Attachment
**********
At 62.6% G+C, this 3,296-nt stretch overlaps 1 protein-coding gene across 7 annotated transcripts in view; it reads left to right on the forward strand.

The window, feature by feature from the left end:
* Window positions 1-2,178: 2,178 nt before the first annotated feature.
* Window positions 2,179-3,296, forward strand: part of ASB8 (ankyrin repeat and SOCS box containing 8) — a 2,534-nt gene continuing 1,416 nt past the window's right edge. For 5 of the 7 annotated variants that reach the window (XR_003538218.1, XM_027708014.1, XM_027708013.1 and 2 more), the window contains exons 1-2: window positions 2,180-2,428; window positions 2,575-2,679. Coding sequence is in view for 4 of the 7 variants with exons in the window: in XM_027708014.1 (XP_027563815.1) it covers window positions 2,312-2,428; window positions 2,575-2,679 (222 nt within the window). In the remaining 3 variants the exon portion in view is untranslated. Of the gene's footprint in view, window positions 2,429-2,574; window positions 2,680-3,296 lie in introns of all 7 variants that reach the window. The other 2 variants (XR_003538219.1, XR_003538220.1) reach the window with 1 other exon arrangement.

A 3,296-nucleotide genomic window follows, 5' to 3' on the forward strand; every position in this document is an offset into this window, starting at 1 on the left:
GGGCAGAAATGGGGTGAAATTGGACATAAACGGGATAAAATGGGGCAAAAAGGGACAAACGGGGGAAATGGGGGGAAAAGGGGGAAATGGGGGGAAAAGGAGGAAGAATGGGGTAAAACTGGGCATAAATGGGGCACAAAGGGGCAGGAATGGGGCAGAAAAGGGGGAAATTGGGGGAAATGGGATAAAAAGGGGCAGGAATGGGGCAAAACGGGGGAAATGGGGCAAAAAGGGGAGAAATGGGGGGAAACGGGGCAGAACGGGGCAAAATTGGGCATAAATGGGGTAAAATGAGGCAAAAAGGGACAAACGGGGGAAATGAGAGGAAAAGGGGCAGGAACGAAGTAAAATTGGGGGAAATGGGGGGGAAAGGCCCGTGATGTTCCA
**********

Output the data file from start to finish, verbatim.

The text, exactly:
At 62.6% G+C, this 3,296-nt stretch overlaps 1 protein-coding gene across 7 annotated transcripts in view; it reads left to right on the forward strand.

The window, feature by feature from the left end:
* Window positions 1-2,178: 2,178 nt before the first annotated feature.
* Window positions 2,179-3,296, forward strand: part of ASB8 (ankyrin repeat and SOCS box containing 8) — a 2,534-nt gene continuing 1,416 nt past the window's right edge. For 5 of the 7 annotated variants that reach the window (XR_003538218.1, XM_027708014.1, XM_027708013.1 and 2 more), the window contains exons 1-2: window positions 2,180-2,428; window positions 2,575-2,679. Coding sequence is in view for 4 of the 7 variants with exons in the window: in XM_027708014.1 (XP_027563815.1) it covers window positions 2,312-2,428; window positions 2,575-2,679 (222 nt within the window). In the remaining 3 variants the exon portion in view is untranslated. Of the gene's footprint in view, window positions 2,429-2,574; window positions 2,680-3,296 lie in introns of all 7 variants that reach the window. The other 2 variants (XR_003538219.1, XR_003538220.1) reach the window with 1 other exon arrangement.

A 3,296-nucleotide genomic window follows, 5' to 3' on the forward strand; every position in this document is an offset into this window, starting at 1 on the left:
GGGCAGAAATGGGGTGAAATTGGACATAAACGGGATAAAATGGGGCAAAAAGGGACAAACGGGGGAAATGGGGGGAAAAGGGGGAAATGGGGGGAAAAGGAGGAAGAATGGGGTAAAACTGGGCATAAATGGGGCACAAAGGGGCAGGAATGGGGCAGAAAAGGGGGAAATTGGGGGAAATGGGATAAAAAGGGGCAGGAATGGGGCAAAACGGGGGAAATGGGGCAAAAAGGGGAGAAATGGGGGGAAACGGGGCAGAACGGGGCAAAATTGGGCATAAATGGGGTAAAATGAGGCAAAAAGGGACAAACGGGGGAAATGAGAGGAAAAGGGGCAGGAACGAAGTAAAATTGGGGGAAATGGGGGGGAAAGGCCCGTGATGTTCCA